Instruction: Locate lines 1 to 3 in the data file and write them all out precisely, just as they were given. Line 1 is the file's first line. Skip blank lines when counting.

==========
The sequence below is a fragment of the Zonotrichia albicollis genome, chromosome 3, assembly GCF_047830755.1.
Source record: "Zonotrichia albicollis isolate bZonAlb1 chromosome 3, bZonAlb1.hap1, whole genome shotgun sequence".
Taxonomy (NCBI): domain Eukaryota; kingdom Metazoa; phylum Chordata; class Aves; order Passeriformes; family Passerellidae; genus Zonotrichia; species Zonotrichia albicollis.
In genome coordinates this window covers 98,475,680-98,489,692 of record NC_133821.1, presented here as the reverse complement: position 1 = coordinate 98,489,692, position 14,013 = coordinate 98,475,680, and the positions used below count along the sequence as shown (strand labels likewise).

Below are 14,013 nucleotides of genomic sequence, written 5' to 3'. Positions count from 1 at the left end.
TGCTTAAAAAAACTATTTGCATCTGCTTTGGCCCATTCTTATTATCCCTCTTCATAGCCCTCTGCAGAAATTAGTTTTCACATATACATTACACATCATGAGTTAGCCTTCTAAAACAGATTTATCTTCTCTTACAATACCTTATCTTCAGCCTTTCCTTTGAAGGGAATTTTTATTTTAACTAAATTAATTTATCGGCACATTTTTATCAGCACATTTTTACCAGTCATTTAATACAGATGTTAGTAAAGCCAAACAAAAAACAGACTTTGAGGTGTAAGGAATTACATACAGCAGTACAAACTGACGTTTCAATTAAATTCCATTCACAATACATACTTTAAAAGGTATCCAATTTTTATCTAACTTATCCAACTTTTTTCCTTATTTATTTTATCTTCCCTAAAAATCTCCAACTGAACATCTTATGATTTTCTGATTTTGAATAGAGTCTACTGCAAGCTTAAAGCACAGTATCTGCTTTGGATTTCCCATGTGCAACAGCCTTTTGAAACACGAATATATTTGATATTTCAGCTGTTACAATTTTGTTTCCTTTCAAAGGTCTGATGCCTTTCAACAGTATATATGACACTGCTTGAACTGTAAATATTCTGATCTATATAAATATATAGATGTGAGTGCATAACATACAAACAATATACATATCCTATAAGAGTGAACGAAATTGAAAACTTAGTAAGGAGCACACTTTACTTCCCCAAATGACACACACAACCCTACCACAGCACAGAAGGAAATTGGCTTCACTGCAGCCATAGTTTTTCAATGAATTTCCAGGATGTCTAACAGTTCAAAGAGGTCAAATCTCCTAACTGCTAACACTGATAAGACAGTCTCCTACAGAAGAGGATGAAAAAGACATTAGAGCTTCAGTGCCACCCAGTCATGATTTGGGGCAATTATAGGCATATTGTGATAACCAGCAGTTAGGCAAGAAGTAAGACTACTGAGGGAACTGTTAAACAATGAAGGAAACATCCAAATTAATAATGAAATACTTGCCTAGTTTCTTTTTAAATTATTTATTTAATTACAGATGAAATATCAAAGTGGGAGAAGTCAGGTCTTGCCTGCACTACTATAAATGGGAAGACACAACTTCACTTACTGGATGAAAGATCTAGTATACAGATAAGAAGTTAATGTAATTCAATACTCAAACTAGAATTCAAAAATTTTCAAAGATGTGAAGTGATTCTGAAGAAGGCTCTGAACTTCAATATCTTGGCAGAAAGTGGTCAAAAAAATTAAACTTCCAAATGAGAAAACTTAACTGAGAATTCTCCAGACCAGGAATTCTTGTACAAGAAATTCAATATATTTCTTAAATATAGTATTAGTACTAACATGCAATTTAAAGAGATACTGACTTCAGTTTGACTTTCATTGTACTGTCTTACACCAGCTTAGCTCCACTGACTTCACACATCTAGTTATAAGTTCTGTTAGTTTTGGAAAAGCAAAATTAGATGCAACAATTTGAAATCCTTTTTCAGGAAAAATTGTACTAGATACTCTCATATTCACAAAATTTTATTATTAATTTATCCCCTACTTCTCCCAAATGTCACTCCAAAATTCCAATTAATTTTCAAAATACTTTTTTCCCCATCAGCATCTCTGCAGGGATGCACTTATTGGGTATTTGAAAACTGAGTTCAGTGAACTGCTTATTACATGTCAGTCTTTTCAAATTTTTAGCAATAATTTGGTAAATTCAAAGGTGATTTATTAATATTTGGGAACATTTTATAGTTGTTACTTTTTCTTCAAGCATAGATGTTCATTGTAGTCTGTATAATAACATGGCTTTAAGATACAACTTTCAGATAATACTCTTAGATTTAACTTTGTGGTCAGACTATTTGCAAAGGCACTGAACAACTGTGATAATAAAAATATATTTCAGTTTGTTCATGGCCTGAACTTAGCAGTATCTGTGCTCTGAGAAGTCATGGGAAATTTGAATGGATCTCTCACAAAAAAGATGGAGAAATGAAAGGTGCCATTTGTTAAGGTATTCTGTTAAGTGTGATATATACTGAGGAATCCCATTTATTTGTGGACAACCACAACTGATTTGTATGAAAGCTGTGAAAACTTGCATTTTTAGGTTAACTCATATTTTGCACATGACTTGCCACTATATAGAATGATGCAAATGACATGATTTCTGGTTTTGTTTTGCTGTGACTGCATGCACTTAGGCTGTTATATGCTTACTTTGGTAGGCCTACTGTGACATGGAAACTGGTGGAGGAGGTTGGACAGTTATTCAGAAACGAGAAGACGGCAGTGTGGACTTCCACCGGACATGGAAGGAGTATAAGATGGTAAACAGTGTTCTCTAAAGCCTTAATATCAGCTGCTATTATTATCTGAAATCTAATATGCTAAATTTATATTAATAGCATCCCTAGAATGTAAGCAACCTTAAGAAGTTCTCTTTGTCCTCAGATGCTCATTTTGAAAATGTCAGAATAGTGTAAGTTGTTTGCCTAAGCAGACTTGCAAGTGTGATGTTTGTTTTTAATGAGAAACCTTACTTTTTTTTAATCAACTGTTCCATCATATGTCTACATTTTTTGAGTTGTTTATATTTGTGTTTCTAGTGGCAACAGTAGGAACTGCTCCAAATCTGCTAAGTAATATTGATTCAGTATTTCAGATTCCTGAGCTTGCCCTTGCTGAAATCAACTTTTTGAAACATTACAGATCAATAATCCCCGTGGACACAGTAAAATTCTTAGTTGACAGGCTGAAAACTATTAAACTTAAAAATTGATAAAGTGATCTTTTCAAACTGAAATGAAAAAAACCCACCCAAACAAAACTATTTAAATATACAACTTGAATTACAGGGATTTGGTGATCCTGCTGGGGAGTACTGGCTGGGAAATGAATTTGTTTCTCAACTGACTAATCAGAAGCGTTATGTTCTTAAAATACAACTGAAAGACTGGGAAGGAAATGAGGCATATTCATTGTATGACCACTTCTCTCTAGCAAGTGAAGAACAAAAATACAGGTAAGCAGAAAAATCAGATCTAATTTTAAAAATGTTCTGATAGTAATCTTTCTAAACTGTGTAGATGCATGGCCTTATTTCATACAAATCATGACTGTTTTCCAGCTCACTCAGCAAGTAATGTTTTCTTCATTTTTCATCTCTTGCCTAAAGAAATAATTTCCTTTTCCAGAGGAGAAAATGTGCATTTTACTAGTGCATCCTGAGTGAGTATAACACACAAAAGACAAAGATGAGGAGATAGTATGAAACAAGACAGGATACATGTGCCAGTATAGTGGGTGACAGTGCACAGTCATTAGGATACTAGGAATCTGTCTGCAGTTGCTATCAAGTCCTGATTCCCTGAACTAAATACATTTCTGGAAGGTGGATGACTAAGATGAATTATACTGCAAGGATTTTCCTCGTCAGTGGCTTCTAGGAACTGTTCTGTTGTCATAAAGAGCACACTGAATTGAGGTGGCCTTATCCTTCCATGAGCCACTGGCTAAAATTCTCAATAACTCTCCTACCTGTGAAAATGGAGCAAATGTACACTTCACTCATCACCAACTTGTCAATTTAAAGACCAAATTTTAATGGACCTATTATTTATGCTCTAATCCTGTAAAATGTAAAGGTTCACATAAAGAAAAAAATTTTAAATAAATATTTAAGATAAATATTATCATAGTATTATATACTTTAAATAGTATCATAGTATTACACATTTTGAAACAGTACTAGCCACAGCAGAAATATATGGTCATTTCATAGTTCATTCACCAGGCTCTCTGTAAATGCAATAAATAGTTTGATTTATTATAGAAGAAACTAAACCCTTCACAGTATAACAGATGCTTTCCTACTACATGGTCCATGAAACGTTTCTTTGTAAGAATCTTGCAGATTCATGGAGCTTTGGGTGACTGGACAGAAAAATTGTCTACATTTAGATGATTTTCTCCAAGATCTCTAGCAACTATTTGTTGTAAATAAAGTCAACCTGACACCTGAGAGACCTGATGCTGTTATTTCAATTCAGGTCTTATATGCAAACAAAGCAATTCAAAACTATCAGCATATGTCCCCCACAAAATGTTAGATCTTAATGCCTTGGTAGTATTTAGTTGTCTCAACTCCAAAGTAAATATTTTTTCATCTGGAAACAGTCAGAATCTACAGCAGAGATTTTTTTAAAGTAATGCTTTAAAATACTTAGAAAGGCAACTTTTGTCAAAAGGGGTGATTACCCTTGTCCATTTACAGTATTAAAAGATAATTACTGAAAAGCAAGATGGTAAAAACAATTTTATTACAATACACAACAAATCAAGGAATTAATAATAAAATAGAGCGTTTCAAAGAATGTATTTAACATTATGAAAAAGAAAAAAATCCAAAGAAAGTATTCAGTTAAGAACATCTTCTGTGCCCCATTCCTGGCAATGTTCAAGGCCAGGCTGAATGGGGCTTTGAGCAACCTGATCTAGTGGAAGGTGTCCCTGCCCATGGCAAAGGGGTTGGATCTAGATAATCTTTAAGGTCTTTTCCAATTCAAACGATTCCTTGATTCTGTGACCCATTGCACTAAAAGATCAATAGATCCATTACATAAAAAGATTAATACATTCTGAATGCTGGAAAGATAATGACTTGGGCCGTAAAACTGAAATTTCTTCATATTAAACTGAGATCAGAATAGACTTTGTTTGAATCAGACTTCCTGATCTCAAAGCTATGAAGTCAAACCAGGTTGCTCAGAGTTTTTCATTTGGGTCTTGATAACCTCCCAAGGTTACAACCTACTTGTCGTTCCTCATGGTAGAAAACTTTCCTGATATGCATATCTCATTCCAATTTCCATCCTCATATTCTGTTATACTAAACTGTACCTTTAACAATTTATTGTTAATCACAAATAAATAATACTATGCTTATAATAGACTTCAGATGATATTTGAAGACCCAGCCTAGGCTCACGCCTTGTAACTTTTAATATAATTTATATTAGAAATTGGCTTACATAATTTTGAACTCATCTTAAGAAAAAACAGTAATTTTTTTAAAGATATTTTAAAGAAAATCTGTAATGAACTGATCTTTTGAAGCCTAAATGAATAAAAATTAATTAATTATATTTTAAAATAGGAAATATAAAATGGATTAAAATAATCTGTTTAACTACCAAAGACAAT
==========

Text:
The sequence below is a fragment of the Zonotrichia albicollis genome, chromosome 3, assembly GCF_047830755.1.
Source record: "Zonotrichia albicollis isolate bZonAlb1 chromosome 3, bZonAlb1.hap1, whole genome shotgun sequence".
Taxonomy (NCBI): domain Eukaryota; kingdom Metazoa; phylum Chordata; class Aves; order Passeriformes; family Passerellidae; genus Zonotrichia; species Zonotrichia albicollis.